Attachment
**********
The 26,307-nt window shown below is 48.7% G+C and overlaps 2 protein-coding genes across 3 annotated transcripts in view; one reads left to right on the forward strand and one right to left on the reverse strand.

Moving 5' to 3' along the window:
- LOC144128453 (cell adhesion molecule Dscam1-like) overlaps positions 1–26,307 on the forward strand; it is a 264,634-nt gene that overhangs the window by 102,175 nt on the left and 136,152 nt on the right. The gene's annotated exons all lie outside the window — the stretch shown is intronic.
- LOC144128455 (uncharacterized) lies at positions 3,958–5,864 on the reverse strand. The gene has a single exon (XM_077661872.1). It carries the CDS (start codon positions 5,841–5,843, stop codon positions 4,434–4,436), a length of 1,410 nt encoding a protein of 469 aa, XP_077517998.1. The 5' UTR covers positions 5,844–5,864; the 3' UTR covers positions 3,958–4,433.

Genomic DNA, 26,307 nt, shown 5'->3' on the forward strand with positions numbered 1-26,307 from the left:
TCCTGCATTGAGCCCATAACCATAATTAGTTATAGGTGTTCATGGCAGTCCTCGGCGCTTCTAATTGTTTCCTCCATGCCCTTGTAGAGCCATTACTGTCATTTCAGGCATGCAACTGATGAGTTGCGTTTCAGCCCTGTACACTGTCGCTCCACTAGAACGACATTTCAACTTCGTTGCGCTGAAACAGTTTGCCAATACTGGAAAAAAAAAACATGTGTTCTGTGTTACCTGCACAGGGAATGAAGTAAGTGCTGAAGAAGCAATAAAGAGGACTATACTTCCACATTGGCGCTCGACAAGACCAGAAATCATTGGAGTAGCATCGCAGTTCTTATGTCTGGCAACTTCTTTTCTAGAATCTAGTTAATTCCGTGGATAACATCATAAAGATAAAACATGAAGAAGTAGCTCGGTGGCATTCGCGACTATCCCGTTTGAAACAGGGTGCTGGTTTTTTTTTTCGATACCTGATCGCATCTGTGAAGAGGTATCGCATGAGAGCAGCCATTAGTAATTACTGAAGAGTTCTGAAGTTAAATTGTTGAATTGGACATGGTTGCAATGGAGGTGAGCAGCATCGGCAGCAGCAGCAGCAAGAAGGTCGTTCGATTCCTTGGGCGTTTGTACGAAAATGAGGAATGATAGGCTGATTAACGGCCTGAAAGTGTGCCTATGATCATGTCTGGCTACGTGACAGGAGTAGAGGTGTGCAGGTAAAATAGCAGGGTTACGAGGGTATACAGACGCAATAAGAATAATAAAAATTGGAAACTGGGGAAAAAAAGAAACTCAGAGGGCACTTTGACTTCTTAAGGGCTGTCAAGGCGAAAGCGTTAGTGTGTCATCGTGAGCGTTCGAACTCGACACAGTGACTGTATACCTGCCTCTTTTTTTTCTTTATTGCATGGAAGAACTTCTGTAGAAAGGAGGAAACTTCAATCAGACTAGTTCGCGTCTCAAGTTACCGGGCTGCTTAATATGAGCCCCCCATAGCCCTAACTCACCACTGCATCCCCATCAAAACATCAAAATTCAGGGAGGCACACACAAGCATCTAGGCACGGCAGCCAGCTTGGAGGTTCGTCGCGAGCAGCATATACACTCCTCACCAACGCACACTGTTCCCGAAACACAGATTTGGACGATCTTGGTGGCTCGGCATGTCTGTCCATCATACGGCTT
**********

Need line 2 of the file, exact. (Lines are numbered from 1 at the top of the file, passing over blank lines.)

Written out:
Moving 5' to 3' along the window: